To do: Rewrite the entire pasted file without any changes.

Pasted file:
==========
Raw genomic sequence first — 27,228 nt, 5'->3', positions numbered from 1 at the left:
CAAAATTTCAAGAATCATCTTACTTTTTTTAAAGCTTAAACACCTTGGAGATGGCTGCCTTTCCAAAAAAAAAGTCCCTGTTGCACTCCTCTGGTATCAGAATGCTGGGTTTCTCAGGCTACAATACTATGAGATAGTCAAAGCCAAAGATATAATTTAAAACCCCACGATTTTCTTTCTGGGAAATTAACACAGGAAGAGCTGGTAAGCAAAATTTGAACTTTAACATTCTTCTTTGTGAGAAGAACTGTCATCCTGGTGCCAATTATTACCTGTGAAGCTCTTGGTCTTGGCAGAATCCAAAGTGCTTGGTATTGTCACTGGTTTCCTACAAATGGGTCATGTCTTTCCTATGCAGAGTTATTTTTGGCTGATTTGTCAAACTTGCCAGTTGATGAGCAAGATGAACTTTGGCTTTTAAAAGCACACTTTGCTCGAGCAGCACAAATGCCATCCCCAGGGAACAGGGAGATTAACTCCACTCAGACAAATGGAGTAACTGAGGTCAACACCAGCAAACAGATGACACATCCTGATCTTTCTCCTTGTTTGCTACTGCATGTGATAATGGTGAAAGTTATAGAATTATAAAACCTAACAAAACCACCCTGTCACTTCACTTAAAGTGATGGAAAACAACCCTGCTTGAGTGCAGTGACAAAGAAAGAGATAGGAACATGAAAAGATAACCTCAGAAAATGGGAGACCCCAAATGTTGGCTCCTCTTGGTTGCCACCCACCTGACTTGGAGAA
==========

Raw genomic sequence first — 27,228 nt, 5'->3', positions numbered from 1 at the left:
CAAAATTTCAAGAATCATCTTACTTTTTTTAAAGCTTAAACACCTTGGAGATGGCTGCCTTTCCAAAAAAAAAGTCCCTGTTGCACTCCTCTGGTATCAGAATGCTGGGTTTCTCAGGCTACAATACTATGAGATAGTCAAAGCCAAAGATATAATTTAAAACCCCACGATTTTCTTTCTGGGAAATTAACACAGGAAGAGCTGGTAAGCAAAATTTGAACTTTAACATTCTTCTTTGTGAGAAGAACTGTCATCCTGGTGCCAATTATTACCTGTGAAGCTCTTGGTCTTGGCAGAATCCAAAGTGCTTGGTATTGTCACTGGTTTCCTACAAATGGGTCATGTCTTTCCTATGCAGAGTTATTTTTGGCTGATTTGTCAAACTTGCCAGTTGATGAGCAAGATGAACTTTGGCTTTTAAAAGCACACTTTGCTCGAGCAGCACAAATGCCATCCCCAGGGAACAGGGAGATTAACTCCACTCAGACAAATGGAGTAACTGAGGTCAACACCAGCAAACAGATGACACATCCTGATCTTTCTCCTTGTTTGCTACTGCATGTGATAATGGTGAAAGTTATAGAATTATAAAACCTAACAAAACCACCCTGTCACTTCACTTAAAGTGATGGAAAACAACCCTGCTTGAGTGCAGTGACAAAGAAAGAGATAGGAACATGAAAAGATAACCTCAGAAAATGGGAGACCCCAAATGTTGGCTCCTCTTGGTTGCCACCCACCTGACTTGGAGAA